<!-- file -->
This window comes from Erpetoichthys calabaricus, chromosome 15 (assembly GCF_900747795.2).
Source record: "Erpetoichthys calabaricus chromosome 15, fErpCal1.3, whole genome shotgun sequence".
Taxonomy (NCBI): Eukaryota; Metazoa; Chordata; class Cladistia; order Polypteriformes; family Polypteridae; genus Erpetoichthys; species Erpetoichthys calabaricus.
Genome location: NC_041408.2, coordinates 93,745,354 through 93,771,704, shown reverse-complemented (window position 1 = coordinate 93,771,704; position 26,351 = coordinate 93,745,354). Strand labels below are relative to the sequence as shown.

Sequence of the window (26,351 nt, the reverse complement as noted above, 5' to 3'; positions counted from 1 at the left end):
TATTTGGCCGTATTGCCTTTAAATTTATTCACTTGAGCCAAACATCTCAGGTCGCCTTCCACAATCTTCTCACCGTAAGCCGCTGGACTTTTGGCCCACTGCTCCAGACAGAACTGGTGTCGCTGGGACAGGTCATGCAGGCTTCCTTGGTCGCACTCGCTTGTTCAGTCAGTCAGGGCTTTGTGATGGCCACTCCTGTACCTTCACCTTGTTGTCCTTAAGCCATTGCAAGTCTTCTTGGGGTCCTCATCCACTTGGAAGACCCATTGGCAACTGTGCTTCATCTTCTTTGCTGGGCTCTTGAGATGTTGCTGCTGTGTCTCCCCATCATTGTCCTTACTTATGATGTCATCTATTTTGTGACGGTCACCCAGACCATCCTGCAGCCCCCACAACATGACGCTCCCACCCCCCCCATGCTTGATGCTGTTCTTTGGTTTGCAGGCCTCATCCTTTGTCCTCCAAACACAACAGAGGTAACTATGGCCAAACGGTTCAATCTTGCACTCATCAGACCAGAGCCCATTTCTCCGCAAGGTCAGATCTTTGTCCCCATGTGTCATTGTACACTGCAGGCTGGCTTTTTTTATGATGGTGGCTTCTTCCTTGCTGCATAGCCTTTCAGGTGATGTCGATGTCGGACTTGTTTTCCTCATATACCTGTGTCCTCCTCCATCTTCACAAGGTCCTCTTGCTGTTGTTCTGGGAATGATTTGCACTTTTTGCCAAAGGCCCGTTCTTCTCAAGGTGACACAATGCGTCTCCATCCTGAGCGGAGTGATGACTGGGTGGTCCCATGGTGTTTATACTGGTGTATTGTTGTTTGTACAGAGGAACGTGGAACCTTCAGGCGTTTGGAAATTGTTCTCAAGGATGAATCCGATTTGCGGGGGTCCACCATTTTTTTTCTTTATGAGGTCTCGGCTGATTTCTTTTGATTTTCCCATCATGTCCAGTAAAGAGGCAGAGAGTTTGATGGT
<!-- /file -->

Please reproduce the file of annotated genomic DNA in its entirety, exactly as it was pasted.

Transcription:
This window comes from Erpetoichthys calabaricus, chromosome 15 (assembly GCF_900747795.2).
Source record: "Erpetoichthys calabaricus chromosome 15, fErpCal1.3, whole genome shotgun sequence".
Taxonomy (NCBI): Eukaryota; Metazoa; Chordata; class Cladistia; order Polypteriformes; family Polypteridae; genus Erpetoichthys; species Erpetoichthys calabaricus.
Genome location: NC_041408.2, coordinates 93,745,354 through 93,771,704, shown reverse-complemented (window position 1 = coordinate 93,771,704; position 26,351 = coordinate 93,745,354). Strand labels below are relative to the sequence as shown.

Sequence of the window (26,351 nt, the reverse complement as noted above, 5' to 3'; positions counted from 1 at the left end):
TATTTGGCCGTATTGCCTTTAAATTTATTCACTTGAGCCAAACATCTCAGGTCGCCTTCCACAATCTTCTCACCGTAAGCCGCTGGACTTTTGGCCCACTGCTCCAGACAGAACTGGTGTCGCTGGGACAGGTCATGCAGGCTTCCTTGGTCGCACTCGCTTGTTCAGTCAGTCAGGGCTTTGTGATGGCCACTCCTGTACCTTCACCTTGTTGTCCTTAAGCCATTGCAAGTCTTCTTGGGGTCCTCATCCACTTGGAAGACCCATTGGCAACTGTGCTTCATCTTCTTTGCTGGGCTCTTGAGATGTTGCTGCTGTGTCTCCCCATCATTGTCCTTACTTATGATGTCATCTATTTTGTGACGGTCACCCAGACCATCCTGCAGCCCCCACAACATGACGCTCCCACCCCCCCCATGCTTGATGCTGTTCTTTGGTTTGCAGGCCTCATCCTTTGTCCTCCAAACACAACAGAGGTAACTATGGCCAAACGGTTCAATCTTGCACTCATCAGACCAGAGCCCATTTCTCCGCAAGGTCAGATCTTTGTCCCCATGTGTCATTGTACACTGCAGGCTGGCTTTTTTTATGATGGTGGCTTCTTCCTTGCTGCATAGCCTTTCAGGTGATGTCGATGTCGGACTTGTTTTCCTCATATACCTGTGTCCTCCTCCATCTTCACAAGGTCCTCTTGCTGTTGTTCTGGGAATGATTTGCACTTTTTGCCAAAGGCCCGTTCTTCTCAAGGTGACACAATGCGTCTCCATCCTGAGCGGAGTGATGACTGGGTGGTCCCATGGTGTTTATACTGGTGTATTGTTGTTTGTACAGAGGAACGTGGAACCTTCAGGCGTTTGGAAATTGTTCTCAAGGATGAATCCGATTTGCGGGGGTCCACCATTTTTTTTCTTTATGAGGTCTCGGCTGATTTCTTTTGATTTTCCCATCATGTCCAGTAAAGAGGCAGAGAGTTTGATGGT